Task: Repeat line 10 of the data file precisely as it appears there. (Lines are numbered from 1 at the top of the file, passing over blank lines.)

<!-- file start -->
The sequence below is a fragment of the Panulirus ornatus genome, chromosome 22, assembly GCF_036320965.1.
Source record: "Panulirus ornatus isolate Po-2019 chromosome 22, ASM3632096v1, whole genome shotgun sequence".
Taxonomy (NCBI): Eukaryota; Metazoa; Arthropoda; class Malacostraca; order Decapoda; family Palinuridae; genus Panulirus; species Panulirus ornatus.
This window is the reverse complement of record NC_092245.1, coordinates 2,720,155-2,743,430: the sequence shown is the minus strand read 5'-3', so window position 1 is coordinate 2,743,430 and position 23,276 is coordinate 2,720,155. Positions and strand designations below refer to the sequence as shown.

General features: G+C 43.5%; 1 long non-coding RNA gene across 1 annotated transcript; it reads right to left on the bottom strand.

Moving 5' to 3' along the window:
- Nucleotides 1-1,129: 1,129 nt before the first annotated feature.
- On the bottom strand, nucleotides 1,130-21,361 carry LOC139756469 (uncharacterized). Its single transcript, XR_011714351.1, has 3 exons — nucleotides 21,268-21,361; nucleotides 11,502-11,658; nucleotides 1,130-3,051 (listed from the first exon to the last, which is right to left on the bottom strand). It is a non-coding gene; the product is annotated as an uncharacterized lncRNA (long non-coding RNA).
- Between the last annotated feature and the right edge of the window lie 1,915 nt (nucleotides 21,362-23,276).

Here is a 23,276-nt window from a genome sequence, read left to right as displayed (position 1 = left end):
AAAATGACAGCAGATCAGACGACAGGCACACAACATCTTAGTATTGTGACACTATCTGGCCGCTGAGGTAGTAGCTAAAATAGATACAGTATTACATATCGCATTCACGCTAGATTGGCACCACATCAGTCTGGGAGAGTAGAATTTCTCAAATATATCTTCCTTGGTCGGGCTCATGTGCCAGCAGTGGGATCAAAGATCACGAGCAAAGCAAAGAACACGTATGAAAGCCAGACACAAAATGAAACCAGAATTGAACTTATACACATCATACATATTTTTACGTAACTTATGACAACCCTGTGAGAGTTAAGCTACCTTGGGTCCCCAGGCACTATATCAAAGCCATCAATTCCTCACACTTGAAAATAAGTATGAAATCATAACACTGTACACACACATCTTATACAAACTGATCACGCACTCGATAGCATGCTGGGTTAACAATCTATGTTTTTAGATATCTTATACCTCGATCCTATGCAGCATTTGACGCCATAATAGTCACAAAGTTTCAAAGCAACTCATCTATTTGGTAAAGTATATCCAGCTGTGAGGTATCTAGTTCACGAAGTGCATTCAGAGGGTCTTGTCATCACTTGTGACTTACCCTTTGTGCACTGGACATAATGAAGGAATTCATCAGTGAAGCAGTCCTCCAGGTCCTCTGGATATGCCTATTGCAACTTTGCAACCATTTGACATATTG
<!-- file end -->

Here is a 23,276-nt window from a genome sequence, read left to right as displayed (position 1 = left end):